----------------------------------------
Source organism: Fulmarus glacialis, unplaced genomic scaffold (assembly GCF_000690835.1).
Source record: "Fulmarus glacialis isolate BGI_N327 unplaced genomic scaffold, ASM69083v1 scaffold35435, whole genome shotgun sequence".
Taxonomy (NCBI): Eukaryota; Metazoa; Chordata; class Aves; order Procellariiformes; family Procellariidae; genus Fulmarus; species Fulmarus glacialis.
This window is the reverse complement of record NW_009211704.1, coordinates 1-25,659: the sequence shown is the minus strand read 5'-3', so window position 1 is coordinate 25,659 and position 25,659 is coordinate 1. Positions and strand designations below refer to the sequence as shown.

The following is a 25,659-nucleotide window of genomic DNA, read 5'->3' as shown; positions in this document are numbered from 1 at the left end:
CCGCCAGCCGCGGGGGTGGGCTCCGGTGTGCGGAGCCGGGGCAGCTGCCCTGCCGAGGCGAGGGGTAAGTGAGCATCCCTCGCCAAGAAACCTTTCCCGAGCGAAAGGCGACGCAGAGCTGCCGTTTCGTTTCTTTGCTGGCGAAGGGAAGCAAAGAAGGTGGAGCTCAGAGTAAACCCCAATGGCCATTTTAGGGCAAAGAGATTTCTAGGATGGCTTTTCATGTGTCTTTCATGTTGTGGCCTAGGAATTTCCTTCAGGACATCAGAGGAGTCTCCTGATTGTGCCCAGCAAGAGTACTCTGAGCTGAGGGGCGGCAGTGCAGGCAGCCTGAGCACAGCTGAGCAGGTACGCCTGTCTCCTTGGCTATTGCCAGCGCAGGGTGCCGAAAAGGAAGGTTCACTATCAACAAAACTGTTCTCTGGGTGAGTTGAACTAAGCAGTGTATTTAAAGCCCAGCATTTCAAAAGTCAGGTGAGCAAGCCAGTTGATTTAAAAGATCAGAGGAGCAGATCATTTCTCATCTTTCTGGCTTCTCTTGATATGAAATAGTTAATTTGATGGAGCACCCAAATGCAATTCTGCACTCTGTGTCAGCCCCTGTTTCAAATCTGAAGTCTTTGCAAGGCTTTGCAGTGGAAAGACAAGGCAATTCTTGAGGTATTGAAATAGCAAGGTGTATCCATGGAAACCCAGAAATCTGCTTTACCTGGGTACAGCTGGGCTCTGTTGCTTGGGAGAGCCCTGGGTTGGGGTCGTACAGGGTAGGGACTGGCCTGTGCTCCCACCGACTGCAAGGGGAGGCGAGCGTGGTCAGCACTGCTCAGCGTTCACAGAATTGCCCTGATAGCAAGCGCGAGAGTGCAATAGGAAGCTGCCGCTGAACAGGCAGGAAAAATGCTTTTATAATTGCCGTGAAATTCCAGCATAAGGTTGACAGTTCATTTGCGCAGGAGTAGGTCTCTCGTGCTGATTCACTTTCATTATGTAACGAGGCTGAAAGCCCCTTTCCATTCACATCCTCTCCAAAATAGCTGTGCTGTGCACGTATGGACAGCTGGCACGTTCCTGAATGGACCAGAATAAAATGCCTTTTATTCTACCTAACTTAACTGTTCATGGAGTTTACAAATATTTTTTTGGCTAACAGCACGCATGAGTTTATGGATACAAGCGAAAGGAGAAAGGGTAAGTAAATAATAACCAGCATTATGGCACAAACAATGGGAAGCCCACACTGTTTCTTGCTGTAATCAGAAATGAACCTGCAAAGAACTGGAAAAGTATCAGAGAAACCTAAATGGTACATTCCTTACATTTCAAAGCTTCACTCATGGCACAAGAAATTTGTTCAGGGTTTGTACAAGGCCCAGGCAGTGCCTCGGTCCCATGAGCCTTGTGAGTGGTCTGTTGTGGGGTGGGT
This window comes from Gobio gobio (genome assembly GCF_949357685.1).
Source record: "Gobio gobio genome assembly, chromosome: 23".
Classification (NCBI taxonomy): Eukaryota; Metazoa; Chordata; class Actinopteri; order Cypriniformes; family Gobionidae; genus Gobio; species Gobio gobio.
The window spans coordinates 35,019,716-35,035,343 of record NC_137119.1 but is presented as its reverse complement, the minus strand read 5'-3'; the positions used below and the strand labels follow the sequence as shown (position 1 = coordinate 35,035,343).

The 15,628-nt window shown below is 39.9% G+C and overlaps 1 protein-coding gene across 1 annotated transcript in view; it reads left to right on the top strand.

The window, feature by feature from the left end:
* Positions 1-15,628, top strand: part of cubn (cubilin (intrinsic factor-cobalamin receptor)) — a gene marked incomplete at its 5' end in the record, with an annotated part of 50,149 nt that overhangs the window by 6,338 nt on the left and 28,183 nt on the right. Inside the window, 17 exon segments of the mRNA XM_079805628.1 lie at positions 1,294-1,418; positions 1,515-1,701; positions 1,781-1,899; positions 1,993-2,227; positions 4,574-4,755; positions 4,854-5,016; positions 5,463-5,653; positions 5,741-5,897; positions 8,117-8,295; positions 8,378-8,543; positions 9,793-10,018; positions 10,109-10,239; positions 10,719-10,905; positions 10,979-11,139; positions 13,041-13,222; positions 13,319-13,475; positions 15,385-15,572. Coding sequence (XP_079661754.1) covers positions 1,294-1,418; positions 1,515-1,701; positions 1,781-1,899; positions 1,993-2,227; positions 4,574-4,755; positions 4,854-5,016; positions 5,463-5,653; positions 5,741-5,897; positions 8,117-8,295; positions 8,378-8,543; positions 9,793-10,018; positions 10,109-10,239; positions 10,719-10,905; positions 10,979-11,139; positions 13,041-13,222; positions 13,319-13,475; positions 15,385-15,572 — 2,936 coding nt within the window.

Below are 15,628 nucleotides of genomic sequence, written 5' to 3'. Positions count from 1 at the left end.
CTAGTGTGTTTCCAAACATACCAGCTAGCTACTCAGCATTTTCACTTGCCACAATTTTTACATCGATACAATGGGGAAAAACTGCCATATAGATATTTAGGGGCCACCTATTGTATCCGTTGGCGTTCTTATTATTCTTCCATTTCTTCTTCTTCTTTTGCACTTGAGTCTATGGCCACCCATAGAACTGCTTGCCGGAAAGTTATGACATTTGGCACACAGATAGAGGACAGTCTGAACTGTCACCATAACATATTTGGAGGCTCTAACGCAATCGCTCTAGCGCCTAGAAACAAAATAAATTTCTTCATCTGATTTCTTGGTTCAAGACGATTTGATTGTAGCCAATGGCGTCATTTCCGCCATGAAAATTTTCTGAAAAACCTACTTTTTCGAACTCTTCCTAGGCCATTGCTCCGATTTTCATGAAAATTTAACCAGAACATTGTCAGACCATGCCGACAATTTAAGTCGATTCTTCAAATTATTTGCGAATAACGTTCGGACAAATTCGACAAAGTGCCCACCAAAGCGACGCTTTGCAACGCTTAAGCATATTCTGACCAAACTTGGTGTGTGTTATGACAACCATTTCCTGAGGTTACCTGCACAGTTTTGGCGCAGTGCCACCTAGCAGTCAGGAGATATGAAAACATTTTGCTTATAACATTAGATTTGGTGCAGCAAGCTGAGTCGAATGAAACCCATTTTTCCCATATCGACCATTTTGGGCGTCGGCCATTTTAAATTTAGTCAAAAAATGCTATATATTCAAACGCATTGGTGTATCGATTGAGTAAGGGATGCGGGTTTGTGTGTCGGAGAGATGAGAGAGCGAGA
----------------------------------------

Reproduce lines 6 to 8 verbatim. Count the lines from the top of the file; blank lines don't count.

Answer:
CCGCCAGCCGCGGGGGTGGGCTCCGGTGTGCGGAGCCGGGGCAGCTGCCCTGCCGAGGCGAGGGGTAAGTGAGCATCCCTCGCCAAGAAACCTTTCCCGAGCGAAAGGCGACGCAGAGCTGCCGTTTCGTTTCTTTGCTGGCGAAGGGAAGCAAAGAAGGTGGAGCTCAGAGTAAACCCCAATGGCCATTTTAGGGCAAAGAGATTTCTAGGATGGCTTTTCATGTGTCTTTCATGTTGTGGCCTAGGAATTTCCTTCAGGACATCAGAGGAGTCTCCTGATTGTGCCCAGCAAGAGTACTCTGAGCTGAGGGGCGGCAGTGCAGGCAGCCTGAGCACAGCTGAGCAGGTACGCCTGTCTCCTTGGCTATTGCCAGCGCAGGGTGCCGAAAAGGAAGGTTCACTATCAACAAAACTGTTCTCTGGGTGAGTTGAACTAAGCAGTGTATTTAAAGCCCAGCATTTCAAAAGTCAGGTGAGCAAGCCAGTTGATTTAAAAGATCAGAGGAGCAGATCATTTCTCATCTTTCTGGCTTCTCTTGATATGAAATAGTTAATTTGATGGAGCACCCAAATGCAATTCTGCACTCTGTGTCAGCCCCTGTTTCAAATCTGAAGTCTTTGCAAGGCTTTGCAGTGGAAAGACAAGGCAATTCTTGAGGTATTGAAATAGCAAGGTGTATCCATGGAAACCCAGAAATCTGCTTTACCTGGGTACAGCTGGGCTCTGTTGCTTGGGAGAGCCCTGGGTTGGGGTCGTACAGGGTAGGGACTGGCCTGTGCTCCCACCGACTGCAAGGGGAGGCGAGCGTGGTCAGCACTGCTCAGCGTTCACAGAATTGCCCTGATAGCAAGCGCGAGAGTGCAATAGGAAGCTGCCGCTGAACAGGCAGGAAAAATGCTTTTATAATTGCCGTGAAATTCCAGCATAAGGTTGACAGTTCATTTGCGCAGGAGTAGGTCTCTCGTGCTGATTCACTTTCATTATGTAACGAGGCTGAAAGCCCCTTTCCATTCACATCCTCTCCAAAATAGCTGTGCTGTGCACGTATGGACAGCTGGCACGTTCCTGAATGGACCAGAATAAAATGCCTTTTATTCTACCTAACTTAACTGTTCATGGAGTTTACAAATATTTTTTTGGCTAACAGCACGCATGAGTTTATGGATACAAGCGAAAGGAGAAAGGGTAAGTAAATAATAACCAGCATTATGGCACAAACAATGGGAAGCCCACACTGTTTCTTGCTGTAATCAGAAATGAACCTGCAAAGAACTGGAAAAGTATCAGAGAAACCTAAATGGTACATTCCTTACATTTCAAAGCTTCACTCATGGCACAAGAAATTTGTTCAGGGTTTGTACAAGGCCCAGGCAGTGCCTCGGTCCCATGAGCCTTGTGAGTGGTCTGTTGTGGGGTGGGT
This window comes from Gobio gobio (genome assembly GCF_949357685.1).
Source record: "Gobio gobio genome assembly, chromosome: 23".